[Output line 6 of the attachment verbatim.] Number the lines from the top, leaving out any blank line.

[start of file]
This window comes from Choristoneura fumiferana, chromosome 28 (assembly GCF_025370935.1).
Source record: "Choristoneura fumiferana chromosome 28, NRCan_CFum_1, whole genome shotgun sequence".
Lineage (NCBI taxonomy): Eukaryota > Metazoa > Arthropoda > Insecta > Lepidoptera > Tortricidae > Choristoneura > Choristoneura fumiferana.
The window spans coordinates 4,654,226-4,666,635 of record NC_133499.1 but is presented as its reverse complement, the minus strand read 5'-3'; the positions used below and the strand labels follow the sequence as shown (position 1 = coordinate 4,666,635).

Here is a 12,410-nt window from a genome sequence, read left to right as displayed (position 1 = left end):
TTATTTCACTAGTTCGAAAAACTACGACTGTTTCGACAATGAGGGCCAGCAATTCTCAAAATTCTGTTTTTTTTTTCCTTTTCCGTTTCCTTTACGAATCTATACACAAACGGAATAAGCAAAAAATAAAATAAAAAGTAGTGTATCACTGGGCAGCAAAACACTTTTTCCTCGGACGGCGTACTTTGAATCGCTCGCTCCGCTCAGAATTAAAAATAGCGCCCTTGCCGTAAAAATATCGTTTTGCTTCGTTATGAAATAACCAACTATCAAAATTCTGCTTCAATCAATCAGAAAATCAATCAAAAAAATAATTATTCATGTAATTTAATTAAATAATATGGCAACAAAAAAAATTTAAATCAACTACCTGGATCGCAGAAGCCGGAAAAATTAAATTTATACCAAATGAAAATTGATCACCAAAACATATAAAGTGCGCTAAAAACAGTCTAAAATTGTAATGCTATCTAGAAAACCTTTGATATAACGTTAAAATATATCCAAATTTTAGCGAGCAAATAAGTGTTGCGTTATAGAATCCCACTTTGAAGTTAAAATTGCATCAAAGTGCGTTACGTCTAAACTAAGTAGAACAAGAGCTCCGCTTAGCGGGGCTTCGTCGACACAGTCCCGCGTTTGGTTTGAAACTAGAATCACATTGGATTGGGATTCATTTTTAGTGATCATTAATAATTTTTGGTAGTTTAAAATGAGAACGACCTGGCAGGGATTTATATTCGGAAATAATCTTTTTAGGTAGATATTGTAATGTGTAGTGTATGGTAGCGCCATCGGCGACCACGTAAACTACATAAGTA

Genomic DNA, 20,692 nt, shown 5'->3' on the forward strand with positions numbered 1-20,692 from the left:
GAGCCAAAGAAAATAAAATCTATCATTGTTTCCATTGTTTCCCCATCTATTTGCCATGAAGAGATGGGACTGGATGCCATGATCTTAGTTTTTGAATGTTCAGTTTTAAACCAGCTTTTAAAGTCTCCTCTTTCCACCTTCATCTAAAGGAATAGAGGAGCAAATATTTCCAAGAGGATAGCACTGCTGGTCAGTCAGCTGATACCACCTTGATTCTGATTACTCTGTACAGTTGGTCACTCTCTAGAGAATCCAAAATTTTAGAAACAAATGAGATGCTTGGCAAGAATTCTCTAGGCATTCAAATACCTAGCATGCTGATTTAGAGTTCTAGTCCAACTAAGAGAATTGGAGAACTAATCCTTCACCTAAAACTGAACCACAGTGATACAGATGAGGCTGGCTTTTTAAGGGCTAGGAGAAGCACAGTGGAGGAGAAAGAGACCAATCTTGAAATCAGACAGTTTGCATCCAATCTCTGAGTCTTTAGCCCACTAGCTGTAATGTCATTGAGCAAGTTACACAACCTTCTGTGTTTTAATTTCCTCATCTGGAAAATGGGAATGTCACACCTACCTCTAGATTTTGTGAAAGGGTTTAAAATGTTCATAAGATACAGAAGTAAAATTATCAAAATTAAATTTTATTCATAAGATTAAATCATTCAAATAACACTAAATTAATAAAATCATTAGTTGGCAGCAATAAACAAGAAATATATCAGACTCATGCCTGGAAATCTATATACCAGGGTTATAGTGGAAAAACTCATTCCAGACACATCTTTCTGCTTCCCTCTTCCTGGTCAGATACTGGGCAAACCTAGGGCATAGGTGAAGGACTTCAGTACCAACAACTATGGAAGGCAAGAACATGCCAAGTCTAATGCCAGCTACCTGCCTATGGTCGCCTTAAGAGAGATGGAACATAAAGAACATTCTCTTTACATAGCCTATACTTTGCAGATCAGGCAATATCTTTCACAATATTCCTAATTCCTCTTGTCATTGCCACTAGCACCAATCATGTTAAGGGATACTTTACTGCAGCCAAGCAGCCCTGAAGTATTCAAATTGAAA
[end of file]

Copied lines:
TTATTTCACTAGTTCGAAAAACTACGACTGTTTCGACAATGAGGGCCAGCAATTCTCAAAATTCTGTTTTTTTTTTCCTTTTCCGTTTCCTTTACGAATCTATACACAAACGGAATAAGCAAAAAATAAAATAAAAAGTAGTGTATCACTGGGCAGCAAAACACTTTTTCCTCGGACGGCGTACTTTGAATCGCTCGCTCCGCTCAGAATTAAAAATAGCGCCCTTGCCGTAAAAATATCGTTTTGCTTCGTTATGAAATAACCAACTATCAAAATTCTGCTTCAATCAATCAGAAAATCAATCAAAAAAATAATTATTCATGTAATTTAATTAAATAATATGGCAACAAAAAAAATTTAAATCAACTACCTGGATCGCAGAAGCCGGAAAAATTAAATTTATACCAAATGAAAATTGATCACCAAAACATATAAAGTGCGCTAAAAACAGTCTAAAATTGTAATGCTATCTAGAAAACCTTTGATATAACGTTAAAATATATCCAAATTTTAGCGAGCAAATAAGTGTTGCGTTATAGAATCCCACTTTGAAGTTAAAATTGCATCAAAGTGCGTTACGTCTAAACTAAGTAGAACAAGAGCTCCGCTTAGCGGGGCTTCGTCGACACAGTCCCGCGTTTGGTTTGAAACTAGAATCACATTGGATTGGGATTCATTTTTAGTGATCATTAATAATTTTTGGTAGTTTAAAATGAGAACGACCTGGCAGGGATTTATATTCGGAAATAATCTTTTTAGGTAGATATTGTAATGTGTAGTGTATGGTAGCGCCATCGGCGACCACGTAAACTACATAAGTA